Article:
Joining Forces to Reduce Surface Safety Events
The FAA has been tackling this problem from many fronts, including airport geometry, runway markings, equipment updates, staffing and pilot awareness.
But we knew that to reverse the trend, it was important for us to get together with other leaders in aviation safety from regional and national airlines, airport operators, aircraft manufacturers, trade associations, labor unions and international air navigation service providers.
We laid out the risk and what conditions contribute to it, as well as ways to fix it. We shared the work we’re doing on taxiway alignment warnings and other automation upgrades, and heard some great ideas from airspace users too, ranging from colored runway markings to runway alignment alerts.
I’m happy to report that everyone at the summit was extremely engaged, and committed to returning to their respective organizations to promote awareness and solutions. Still, we agreed not to declare victory yet, because it’s the follow-on work that will reduce the number of actual and attempted wrong-surface events.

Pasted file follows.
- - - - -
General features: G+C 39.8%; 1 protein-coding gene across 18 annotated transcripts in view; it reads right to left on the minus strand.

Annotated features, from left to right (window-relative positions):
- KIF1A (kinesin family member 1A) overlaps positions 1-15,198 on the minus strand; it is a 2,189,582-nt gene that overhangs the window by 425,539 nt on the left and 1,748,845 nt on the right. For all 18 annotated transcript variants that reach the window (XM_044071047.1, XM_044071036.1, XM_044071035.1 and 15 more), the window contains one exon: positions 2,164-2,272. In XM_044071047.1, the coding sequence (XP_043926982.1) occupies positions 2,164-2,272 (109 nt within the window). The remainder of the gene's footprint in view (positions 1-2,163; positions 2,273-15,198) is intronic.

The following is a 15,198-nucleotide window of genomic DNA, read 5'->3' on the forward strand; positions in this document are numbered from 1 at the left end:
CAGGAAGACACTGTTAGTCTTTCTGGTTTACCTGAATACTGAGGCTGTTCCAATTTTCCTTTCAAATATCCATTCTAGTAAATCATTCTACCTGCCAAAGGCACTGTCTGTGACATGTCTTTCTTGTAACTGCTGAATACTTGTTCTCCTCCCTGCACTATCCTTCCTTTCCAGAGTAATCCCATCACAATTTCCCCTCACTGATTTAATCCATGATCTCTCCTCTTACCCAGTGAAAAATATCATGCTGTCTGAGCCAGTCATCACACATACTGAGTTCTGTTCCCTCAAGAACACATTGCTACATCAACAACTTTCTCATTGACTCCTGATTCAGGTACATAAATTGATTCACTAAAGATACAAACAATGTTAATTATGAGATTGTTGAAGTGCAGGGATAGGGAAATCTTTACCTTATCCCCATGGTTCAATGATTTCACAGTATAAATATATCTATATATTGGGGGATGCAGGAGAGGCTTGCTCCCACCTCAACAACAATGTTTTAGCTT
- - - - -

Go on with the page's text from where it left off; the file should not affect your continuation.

We will continue to approach this issue head-on until we solve it. We didn’t get to be the most complex yet safest airspace system in the world by ignoring red flags, or shrugging our shoulders, or counting our lucky stars. We can’t leave anything to chance. Instead, we have to continue to identify risks and pinpoint solutions.